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The Weekend Australian - Review - - Lifelines - Greg Sheri­dan

EVEN in so splen­did, read­able and re­li­able a book as Run­ning the War in Iraq, by Ma­jor Gen­eral Jim Molan, there is, I think, a re­veal­ing mis­take. Molan, for whom I have the great­est ad­mi­ra­tion, re­flects on Australia’s mil­i­tary sac­ri­fice in World War I, and re­marks that our war dead came from our ‘‘ tiny, ba­si­cally ru­ral, pop­u­la­tion of four mil­lion’’. Prob­lem is, I’m pretty sure that by 1914 we were no longer a ‘‘ ba­si­cally ru­ral’’ pop­u­la­tion. We were al­ready ur­ban and sub­ur­ban.

Aus­tralian life, it strikes me, is very Amer­i­can; more Amer­i­can in a sense than the Amer­i­cans them­selves, in the al­most univer­sal na­ture of its sub­ur­ban­ism. We are a na­tion of sub­urbs. (There is noth­ing wrong with sub­ur­ban life. It is not the en­emy of the arts or creativ­ity or any­thing else. Ken­neth Slessor and Les Mur­ray both lived in Syd­ney’s Chatswood.)

We are just be­gin­ning to have large, in­ner-city Man­hat­tan-style apart­ment conur­ba­tions that can gen­er­ate a true in­ner-city life. Michael Danby, the re­doubtable La­bor Mem­ber for Melbourne Ports, once told me he wasn’t ab­so­lutely sure that in his elec­torate, which cov­ers St Kilda, peo­ple had kitchens at all as they were al­ways to be found in cafes, from early morn­ing break­fast through to late-night sup­per.

I sus­pect that in the course of a gen­er­a­tion we have gone from a pre­dom­i­nantly pub cul­ture to a cafe cul­ture. But there is a strange la­cuna in our na­tional creative arts. And that is the ques­tion of small towns. Are our small towns just sub­urbs that are a bit iso­lated from each other? Is there any­thing at all dis­tinc­tive in grow­ing up and liv­ing in a small town in Australia, as op­posed to a sub­urb in any of our big cities?

Small towns re­main re­mark­ably un­ex­plored in Aus­tralian lit­er­a­ture. They have done much bet­ter on TV, from Coun­try Prac­tice through Blue Heel­ers to Sea Change: per­fect set­tings for sit­coms and fam­ily dra­mas. There is a fixed and plau­si­bly prom­i­nent cast of lo­cals — the doc­tor, the po­lice­man, the mag­is­trate — all quite rea­son­ably in­volved in the town’s reg­u­lar trau­mas, what­ever they may be, from week to week. There’s a vague hin­ter­land from which new char­ac­ters can be in­tro­duced, and there is al­ways the mys­te­ri­ous vis­i­tor. But these shows sel­dom give you much real sense of the coun­try town it­self.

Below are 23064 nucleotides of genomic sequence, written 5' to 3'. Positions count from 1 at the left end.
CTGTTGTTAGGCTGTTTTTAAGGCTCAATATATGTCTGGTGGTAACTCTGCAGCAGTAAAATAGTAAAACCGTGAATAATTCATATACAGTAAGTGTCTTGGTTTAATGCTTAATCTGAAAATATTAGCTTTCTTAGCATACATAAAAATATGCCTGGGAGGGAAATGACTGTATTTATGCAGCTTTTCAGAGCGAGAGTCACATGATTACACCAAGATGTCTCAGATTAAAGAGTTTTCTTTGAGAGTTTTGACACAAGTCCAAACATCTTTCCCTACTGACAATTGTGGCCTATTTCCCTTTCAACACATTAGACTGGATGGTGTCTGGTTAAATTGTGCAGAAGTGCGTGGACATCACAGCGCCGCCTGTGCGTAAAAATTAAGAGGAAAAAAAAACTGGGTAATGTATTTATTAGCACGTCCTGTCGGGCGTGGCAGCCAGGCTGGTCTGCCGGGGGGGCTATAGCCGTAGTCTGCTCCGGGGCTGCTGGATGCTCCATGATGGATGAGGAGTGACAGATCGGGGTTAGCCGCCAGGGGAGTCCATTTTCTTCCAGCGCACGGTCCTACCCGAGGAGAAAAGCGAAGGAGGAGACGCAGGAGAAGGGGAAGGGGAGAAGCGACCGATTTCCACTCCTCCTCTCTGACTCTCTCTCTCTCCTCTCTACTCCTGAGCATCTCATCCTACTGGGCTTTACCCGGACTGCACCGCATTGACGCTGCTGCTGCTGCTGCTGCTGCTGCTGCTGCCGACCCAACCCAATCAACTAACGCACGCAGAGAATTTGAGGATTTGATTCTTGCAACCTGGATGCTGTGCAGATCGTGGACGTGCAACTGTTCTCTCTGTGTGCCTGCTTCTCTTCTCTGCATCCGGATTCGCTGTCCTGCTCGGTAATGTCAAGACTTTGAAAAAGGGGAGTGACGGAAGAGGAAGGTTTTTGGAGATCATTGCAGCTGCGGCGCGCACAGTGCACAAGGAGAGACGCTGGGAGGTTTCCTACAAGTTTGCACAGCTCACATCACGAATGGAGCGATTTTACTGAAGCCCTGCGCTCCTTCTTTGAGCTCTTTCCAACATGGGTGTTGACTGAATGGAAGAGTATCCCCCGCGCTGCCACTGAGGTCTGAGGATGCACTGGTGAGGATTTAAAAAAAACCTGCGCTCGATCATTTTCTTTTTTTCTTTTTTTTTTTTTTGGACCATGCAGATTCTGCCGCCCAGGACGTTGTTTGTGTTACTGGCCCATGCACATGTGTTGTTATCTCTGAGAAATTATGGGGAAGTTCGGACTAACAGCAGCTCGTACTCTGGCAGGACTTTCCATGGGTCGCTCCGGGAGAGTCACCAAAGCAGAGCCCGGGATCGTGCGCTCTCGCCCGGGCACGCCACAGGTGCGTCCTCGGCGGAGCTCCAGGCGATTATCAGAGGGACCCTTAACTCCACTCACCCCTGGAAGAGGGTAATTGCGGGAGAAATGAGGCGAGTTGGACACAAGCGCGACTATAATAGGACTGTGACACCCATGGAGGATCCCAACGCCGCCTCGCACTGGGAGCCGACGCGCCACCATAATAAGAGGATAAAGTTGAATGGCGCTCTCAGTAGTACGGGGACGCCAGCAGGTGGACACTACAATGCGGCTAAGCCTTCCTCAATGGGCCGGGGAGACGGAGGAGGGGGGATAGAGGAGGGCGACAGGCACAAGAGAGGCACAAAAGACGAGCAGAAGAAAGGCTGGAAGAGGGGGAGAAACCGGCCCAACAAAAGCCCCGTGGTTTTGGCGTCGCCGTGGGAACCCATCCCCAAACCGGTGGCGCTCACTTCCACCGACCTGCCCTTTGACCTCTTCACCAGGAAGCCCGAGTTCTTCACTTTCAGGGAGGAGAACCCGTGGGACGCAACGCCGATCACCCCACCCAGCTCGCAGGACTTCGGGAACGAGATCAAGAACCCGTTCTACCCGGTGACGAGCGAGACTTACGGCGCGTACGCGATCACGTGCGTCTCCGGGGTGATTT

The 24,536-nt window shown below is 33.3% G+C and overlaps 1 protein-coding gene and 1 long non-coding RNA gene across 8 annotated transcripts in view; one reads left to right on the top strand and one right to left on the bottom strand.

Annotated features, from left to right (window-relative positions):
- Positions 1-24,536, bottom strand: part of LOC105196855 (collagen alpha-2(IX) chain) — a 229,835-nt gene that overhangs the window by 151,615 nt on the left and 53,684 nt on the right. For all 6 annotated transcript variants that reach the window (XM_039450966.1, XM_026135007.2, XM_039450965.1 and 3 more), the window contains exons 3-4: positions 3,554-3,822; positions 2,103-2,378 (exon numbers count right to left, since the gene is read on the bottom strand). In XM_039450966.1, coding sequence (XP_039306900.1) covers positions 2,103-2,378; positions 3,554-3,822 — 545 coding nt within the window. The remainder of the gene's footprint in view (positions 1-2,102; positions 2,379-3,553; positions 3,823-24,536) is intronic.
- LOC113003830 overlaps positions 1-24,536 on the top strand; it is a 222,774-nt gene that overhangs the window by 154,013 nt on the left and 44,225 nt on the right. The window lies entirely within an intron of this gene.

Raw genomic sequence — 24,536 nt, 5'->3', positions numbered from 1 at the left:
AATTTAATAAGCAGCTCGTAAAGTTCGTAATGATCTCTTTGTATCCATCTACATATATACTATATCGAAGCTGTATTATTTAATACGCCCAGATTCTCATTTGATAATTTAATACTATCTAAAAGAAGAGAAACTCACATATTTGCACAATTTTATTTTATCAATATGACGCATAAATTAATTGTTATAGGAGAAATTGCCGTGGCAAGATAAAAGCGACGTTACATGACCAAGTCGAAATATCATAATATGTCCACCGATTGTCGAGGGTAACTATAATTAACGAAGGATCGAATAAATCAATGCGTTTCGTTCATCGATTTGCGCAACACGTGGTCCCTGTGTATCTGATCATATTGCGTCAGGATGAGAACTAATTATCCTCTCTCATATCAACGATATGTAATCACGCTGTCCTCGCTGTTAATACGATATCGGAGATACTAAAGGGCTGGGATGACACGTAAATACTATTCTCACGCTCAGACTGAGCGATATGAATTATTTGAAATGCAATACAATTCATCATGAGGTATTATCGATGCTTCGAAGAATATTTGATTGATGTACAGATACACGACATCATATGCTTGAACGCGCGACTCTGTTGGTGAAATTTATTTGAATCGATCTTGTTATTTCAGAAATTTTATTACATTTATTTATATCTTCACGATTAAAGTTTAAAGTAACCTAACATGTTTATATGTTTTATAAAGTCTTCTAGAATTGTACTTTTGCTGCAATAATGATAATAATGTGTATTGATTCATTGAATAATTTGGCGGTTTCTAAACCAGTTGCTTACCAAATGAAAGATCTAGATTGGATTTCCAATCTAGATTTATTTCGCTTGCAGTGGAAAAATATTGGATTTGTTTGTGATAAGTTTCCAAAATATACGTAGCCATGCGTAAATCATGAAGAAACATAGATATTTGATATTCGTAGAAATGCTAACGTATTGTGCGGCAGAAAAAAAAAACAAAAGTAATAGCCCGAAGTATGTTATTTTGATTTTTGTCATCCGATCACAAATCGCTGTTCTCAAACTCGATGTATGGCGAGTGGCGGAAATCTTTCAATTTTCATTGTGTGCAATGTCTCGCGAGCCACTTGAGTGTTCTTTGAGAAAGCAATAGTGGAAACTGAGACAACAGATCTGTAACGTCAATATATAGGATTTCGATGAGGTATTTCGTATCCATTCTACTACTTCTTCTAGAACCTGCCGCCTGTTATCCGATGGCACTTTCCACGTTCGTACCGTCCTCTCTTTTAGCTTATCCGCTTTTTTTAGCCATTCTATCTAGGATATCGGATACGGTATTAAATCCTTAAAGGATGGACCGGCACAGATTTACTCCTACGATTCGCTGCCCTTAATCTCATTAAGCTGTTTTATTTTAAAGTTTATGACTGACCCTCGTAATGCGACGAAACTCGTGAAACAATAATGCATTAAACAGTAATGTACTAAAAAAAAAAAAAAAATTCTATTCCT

I have very lit­tle di­rect ex­pe­ri­ence of Aus­tralian small coun­try towns and so they re­main a dis­turb­ing mys­tery to me. I blame this partly on our fail­ure, cer­tainly com­pared with Bri­tain or Ire­land, at bed and break­fast­style accommodation. Again, rather like the Amer­i­cans, our small town ca­sual accommodation is dom­i­nated by mo­tels, of­ten per­fectly fine in their way, but much less so­cia­ble, invit­ing and re­veal­ing than a B&B.

A few years ago my wife and I stayed at a per­fect B&B in the Cotswolds, cho­sen, as op­posed to a self-cater­ing cot­tage, be­cause we wanted to so­cialise with peo­ple over break­fast. The B&B own­ers were rem­nants of that splen­did Bri­tish po­lite­ness and lit­er­ate, un­der­stated friend­li­ness. He was a re­tired English lit­er­a­ture teacher and lec­turer, she a re­tired sci­ence teacher, the guest lounge a sump­tu­ous li­brary. Ev­ery morn­ing be­gan with a friendly (and use­ful) chat. We met the other guests, in­clud­ing a mag­nif­i­cent and an­cient colonel, who had at­tended Ox­ford as a World War II veteran, and his al­most equally an­cient wife, who was do­ing the driv­ing in their twi­light tour of Bri­tain.

Re­cently we drove from Syd­ney to Melbourne, for the first time along the coast road, and stayed overnight at the far south coast town of Eden. The town was pretty as a peach. The mo­tel — per­fectly clean, spa­cious, the TV work­ing and so forth — nonethe­less of­fered a soul­less ex­pe­ri­ence com­pared with the Cotswolds B&B. Our fel­low mo­tel guests may have been in­fin­itely in­ter­est­ing, but there was no nat­u­ral way of get­ting to know them, or our mo­tel hosts.

As we drove through the south coast towns — Kiama, Bate­mans Bay, Mer­im­bula — I mar­velled at their phys­i­cal beauty. I had never be­fore been south of Huskisson on the south coast and it strikes me as one of the most nat­u­rally breath­tak­ing drives in Australia, if not the planet.

But each of the towns re­mained a com­plete mys­tery. I could see, of course, their cafes and an­tique shops, their lit­tle bits of lo­cal in­dus­try, dairy the fur­ther south you got, pro­fes­sional fish­ing, even a touch of man­u­fac­tur­ing. But is liv­ing in Kiama any dif­fer­ent from liv­ing in Bate­man’s Bay? Is ei­ther any dif­fer­ent from liv­ing in a coastal sub­urb of Syd­ney or Melbourne?

This is for me a se­cret at the heart of our na­tion. I have no idea of the an­swer. And our lit­er­a­ture doesn’t help much.

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